It’s a terrifying thought: being put under anesthesia and, while you are under, having unwanted or unnecessary procedures performed on you. But according to an article in Canada’s the Globe and Mail, it’s exactly what’s happening in many Canadian teaching hospitals—medical students are being instructed to perform gynecological exams on unconscious women. In the US and the UK, written consent is required, but in Canada, according to the article, “guidelines state that pelvic examination by trainees is ‘implicit.’”

This practice went unnoticed until 2007, when a medical student refused to perform such an exam, thinking it unethical, and called his sister, also a medical student, to ask her opinion on it. After realizing what she had unknowingly done, she proceeded to poll her friends and found that 72 percent of them had performed gynecological exams on women under anesthesia.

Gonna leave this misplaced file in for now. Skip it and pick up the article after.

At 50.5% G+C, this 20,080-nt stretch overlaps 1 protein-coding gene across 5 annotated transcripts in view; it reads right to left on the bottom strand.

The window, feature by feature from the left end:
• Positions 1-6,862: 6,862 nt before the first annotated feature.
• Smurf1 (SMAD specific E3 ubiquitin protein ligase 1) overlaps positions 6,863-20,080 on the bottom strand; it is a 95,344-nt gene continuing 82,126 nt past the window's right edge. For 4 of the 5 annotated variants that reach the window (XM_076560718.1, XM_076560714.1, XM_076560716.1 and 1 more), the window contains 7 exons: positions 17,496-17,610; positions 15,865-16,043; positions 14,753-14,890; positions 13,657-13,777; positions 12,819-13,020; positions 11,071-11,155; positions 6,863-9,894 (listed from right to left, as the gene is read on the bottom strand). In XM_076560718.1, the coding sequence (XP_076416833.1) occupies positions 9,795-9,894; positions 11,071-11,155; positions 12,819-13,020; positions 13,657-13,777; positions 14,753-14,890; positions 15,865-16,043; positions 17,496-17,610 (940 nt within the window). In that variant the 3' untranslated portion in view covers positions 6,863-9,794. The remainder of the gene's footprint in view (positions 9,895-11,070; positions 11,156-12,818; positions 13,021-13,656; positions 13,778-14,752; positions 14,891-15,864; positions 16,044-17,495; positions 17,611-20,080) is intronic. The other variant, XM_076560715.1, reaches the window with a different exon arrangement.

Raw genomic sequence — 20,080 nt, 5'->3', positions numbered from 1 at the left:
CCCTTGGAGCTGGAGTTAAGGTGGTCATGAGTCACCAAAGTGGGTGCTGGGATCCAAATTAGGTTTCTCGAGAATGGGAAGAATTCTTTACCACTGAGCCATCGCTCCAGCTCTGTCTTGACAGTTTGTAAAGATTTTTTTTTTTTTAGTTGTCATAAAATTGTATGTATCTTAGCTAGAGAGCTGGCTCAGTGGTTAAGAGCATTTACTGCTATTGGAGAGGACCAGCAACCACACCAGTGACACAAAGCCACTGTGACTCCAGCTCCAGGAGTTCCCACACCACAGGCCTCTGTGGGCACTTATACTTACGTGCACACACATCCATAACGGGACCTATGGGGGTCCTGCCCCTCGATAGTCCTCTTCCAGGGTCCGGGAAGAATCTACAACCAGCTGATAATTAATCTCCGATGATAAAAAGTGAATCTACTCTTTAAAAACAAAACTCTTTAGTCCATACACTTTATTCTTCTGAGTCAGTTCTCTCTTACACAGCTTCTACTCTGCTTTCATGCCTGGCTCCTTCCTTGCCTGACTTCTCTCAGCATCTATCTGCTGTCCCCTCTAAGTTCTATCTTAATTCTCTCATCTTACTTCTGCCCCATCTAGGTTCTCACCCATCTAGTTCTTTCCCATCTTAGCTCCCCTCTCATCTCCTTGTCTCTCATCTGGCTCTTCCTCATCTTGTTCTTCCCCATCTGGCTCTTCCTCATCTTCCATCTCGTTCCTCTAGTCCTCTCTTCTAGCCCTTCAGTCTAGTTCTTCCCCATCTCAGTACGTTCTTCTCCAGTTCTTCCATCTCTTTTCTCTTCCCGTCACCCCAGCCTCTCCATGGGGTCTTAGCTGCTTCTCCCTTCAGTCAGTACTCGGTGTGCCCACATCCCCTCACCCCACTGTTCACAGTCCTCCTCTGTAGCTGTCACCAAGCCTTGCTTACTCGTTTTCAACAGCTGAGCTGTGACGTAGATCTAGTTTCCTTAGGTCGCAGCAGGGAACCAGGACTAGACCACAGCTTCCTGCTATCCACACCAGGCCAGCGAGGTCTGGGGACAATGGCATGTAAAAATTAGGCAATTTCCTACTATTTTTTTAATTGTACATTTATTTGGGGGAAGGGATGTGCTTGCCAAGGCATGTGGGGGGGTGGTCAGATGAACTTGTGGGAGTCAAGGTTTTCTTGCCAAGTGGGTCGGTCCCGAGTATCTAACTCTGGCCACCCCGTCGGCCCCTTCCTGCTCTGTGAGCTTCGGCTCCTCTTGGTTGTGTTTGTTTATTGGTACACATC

Given, performing pelvic exams are required for students to complete their medical training--but surely they should at least ask beforehand? It even seems that the medical students may not have realized that they were conducting the exams without permission. In that case, was the creation of the guideline motivated by wanting to avoid paperwork or having total disregard for women? Perhaps there is no one person in particular to blame in this situation, but it’s clear these rules need to change.


In the recent healthcare debate in America, Canada is often pointed to as a country that’s “getting it right”—but with news like this, it seems that Canada is committing some major wrongs towards women.

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